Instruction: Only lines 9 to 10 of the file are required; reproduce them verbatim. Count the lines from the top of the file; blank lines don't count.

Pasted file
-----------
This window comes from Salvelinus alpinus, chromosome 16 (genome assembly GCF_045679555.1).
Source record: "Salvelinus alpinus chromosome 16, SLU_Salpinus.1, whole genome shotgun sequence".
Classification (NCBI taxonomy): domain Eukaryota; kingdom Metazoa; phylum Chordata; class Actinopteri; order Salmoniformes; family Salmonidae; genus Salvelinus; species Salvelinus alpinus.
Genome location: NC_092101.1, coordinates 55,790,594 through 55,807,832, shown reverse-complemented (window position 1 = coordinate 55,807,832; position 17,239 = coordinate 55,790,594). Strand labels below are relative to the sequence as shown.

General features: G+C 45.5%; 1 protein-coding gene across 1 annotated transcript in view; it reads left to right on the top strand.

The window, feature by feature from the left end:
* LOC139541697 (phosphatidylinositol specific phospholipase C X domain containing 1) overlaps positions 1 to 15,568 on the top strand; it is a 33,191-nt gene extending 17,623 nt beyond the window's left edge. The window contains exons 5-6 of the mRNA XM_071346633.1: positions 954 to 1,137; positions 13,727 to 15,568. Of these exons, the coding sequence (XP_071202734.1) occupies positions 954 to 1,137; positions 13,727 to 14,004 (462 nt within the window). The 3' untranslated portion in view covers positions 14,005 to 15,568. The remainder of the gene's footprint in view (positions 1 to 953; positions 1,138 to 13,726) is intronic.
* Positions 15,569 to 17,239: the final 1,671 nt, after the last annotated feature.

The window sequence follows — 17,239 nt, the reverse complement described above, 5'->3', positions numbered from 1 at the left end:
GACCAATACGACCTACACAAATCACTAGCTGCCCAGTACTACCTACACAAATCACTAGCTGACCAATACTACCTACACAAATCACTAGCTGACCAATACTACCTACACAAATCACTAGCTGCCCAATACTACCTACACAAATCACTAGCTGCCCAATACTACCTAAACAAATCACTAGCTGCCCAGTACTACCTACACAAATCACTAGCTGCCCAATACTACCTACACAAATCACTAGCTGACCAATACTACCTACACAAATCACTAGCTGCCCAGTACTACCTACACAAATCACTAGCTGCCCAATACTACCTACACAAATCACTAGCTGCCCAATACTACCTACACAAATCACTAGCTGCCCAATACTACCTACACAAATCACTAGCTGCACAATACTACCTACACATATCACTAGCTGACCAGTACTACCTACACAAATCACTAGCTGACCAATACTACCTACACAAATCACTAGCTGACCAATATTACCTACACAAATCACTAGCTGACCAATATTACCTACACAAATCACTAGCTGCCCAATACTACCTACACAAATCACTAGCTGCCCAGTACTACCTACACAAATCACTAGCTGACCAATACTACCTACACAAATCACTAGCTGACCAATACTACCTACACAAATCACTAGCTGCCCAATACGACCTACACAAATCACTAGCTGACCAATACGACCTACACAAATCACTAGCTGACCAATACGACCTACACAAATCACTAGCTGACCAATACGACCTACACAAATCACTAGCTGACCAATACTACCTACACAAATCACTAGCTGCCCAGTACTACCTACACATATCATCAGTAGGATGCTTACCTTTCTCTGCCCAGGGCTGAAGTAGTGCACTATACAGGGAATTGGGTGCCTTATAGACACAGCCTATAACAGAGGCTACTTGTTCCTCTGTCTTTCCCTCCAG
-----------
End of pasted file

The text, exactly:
The window sequence follows — 17,239 nt, the reverse complement described above, 5'->3', positions numbered from 1 at the left end:
GACCAATACGACCTACACAAATCACTAGCTGCCCAGTACTACCTACACAAATCACTAGCTGACCAATACTACCTACACAAATCACTAGCTGACCAATACTACCTACACAAATCACTAGCTGCCCAATACTACCTACACAAATCACTAGCTGCCCAATACTACCTAAACAAATCACTAGCTGCCCAGTACTACCTACACAAATCACTAGCTGCCCAATACTACCTACACAAATCACTAGCTGACCAATACTACCTACACAAATCACTAGCTGCCCAGTACTACCTACACAAATCACTAGCTGCCCAATACTACCTACACAAATCACTAGCTGCCCAATACTACCTACACAAATCACTAGCTGCCCAATACTACCTACACAAATCACTAGCTGCACAATACTACCTACACATATCACTAGCTGACCAGTACTACCTACACAAATCACTAGCTGACCAATACTACCTACACAAATCACTAGCTGACCAATATTACCTACACAAATCACTAGCTGACCAATATTACCTACACAAATCACTAGCTGCCCAATACTACCTACACAAATCACTAGCTGCCCAGTACTACCTACACAAATCACTAGCTGACCAATACTACCTACACAAATCACTAGCTGACCAATACTACCTACACAAATCACTAGCTGCCCAATACGACCTACACAAATCACTAGCTGACCAATACGACCTACACAAATCACTAGCTGACCAATACGACCTACACAAATCACTAGCTGACCAATACGACCTACACAAATCACTAGCTGACCAATACTACCTACACAAATCACTAGCTGCCCAGTACTACCTACACATATCATCAGTAGGATGCTTACCTTTCTCTGCCCAGGGCTGAAGTAGTGCACTATACAGGGAATTGGGTGCCTTATAGACACAGCCTATAACAGAGGCTACTTGTTCCTCTGTCTTTCCCTCCAG